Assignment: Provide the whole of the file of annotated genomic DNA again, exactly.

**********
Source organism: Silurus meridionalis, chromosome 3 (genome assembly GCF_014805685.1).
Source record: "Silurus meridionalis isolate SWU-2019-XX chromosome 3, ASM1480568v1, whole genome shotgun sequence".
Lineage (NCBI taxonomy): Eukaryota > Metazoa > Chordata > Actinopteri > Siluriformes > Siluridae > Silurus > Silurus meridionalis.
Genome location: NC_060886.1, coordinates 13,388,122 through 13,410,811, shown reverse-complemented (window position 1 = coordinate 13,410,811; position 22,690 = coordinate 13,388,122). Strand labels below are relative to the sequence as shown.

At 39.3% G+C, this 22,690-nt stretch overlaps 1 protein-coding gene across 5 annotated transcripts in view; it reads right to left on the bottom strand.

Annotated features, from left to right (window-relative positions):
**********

Source organism: Silurus meridionalis, chromosome 3 (genome assembly GCF_014805685.1).
Source record: "Silurus meridionalis isolate SWU-2019-XX chromosome 3, ASM1480568v1, whole genome shotgun sequence".
Lineage (NCBI taxonomy): Eukaryota > Metazoa > Chordata > Actinopteri > Siluriformes > Siluridae > Silurus > Silurus meridionalis.
Genome location: NC_060886.1, coordinates 13,388,122 through 13,410,811, shown reverse-complemented (window position 1 = coordinate 13,410,811; position 22,690 = coordinate 13,388,122). Strand labels below are relative to the sequence as shown.

At 39.3% G+C, this 22,690-nt stretch overlaps 1 protein-coding gene across 5 annotated transcripts in view; it reads right to left on the bottom strand.

Annotated features, from left to right (window-relative positions):